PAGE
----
Tom’s headmaster committed suicide. At the school. He was found by a caretaker. It has rattled my two profoundly.
Aitch had befriended Eugene when his wife was also suffering from cancer, and then more so when she died, about two years before Aitch died. They were in a home bible study class with the Methodist dominee Ian Howarth.
Tom & Jess both asked me “What would happen if you died, Dad?” and Jess asked me “Dad, would you ever commit suicide?”
I have told them how much I love them and all about what I have arranged for the house and live-in care and so on, and also re-assured them no way I would do myself in. We had some good chats.
What a bliksem. Eugene was a more mature man than many of the teachers at Tom’s school, and a steadying hand. I fear Tom will catch more flak at school for a while.
While we’re packing for a camping trip to Mkhuze the vervet monkeys sneak into the kitchen and grab the fresh peanuts. The peanuts grown by Thulisiwe just north of Jozini on the Makathini Flats, which she then roasts over an open fire and salts herself. Tobias brings us some whenever he goes home.
Tom spots them on the roof, spilling the nuts as they chomp them, the spilt ones rolling down the tiles into the gutter. Hey! he shouts and remonstrates and fulminates! Tom and the monkeys, not a good relationship despite all my lectures (because of?).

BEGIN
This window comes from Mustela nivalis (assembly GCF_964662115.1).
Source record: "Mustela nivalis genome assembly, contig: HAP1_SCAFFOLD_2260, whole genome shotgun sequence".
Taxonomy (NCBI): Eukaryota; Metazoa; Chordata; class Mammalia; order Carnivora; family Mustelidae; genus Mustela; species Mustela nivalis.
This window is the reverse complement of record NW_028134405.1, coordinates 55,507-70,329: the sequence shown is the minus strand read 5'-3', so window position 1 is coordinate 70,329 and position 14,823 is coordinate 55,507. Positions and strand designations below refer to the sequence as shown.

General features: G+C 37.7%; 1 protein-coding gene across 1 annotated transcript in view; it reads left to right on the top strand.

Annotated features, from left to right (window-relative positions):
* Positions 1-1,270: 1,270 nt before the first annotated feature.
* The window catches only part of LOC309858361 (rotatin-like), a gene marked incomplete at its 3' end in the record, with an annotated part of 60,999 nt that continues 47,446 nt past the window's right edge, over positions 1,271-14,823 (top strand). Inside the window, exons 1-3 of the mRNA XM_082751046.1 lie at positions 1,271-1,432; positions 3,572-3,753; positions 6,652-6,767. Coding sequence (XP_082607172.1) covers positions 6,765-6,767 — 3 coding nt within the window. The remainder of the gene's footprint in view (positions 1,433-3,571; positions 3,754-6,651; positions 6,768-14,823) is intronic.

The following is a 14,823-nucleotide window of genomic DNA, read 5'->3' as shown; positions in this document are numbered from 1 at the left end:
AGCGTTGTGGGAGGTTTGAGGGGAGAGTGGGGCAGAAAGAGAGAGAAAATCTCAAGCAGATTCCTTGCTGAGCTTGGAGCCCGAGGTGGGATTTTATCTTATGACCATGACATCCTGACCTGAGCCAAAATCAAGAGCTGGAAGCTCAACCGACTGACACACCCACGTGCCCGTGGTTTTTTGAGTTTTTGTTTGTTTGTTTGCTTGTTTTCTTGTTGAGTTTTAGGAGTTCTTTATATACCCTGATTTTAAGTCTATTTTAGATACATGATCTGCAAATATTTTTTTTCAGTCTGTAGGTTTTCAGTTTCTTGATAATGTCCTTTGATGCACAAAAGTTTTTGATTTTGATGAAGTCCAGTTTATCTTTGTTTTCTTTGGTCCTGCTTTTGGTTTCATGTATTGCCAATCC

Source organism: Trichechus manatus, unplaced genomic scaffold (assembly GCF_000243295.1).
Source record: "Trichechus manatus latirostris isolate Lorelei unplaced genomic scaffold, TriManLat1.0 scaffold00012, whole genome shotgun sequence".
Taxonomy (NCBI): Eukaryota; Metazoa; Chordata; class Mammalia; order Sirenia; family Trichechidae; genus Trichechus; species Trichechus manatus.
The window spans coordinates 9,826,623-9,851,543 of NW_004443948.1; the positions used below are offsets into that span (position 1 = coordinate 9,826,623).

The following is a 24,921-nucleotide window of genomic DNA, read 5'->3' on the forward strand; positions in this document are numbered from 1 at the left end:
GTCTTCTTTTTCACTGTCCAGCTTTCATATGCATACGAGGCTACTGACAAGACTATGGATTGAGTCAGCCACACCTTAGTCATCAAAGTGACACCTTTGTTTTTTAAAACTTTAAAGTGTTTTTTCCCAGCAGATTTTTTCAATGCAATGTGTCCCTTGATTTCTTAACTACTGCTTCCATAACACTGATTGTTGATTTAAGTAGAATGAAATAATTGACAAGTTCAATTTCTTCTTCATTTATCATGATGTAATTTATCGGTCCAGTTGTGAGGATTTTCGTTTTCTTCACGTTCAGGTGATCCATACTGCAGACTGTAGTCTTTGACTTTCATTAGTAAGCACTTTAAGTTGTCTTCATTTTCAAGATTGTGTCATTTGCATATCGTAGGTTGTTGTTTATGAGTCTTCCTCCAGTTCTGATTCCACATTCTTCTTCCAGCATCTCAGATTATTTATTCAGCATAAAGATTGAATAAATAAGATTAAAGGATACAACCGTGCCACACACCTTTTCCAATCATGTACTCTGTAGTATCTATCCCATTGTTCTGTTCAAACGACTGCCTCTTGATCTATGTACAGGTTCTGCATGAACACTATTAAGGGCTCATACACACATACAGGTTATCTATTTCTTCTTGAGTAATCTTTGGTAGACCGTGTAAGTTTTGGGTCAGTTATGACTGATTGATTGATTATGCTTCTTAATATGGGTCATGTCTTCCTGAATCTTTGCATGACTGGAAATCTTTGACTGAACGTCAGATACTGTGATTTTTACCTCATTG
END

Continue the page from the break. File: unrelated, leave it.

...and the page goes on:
After a while I tell him Relax m’boy, its OK for the monkeys to have the nuts. We left them in the open, their job is to glean and gather, so that’s that.
But he doesn’t like it, and he doesn’t like them. I think its because he’s a bit scared of them, so I ask him:
TomTom, how big do you think the monkeys are, fella? How much do they weigh?
About 90kg, he guesses. Guess again. First, how much do you weigh?
45kg And the monkeys?
Dusted off the bikes and threw them on the back of the bakkie and headed off to Albert Falls Dam for our first mountain bike ride in years. Picked up a friend for Tom and a friend for Jess. Two more bikes.
Got there too late for the official start, so no hurry. Took the bikes to be pumped up (about six flat tyres out of ten) and brakes fixed. Off we went on a 10km ride through the nature reserve.
What a bunch of wimps. There was so much whining it sounded like King Shaka airport.
A small herd of bewilderbeasts and zebra thundered past us, spooked by the other riders in the actual race. Also saw nyala, impala and oribi.
Then we saw fresh rhino dung and the panic set in. “What if they charge us, Dad?” Relax! Just pedal on! And hush. Enjoy the day, I say. “We wanna go home”, they say. Eventually they go on strike and say “No further!”, folding their arms.
So I head off into the distance and they’re forced to follow, muttering something about cruelty.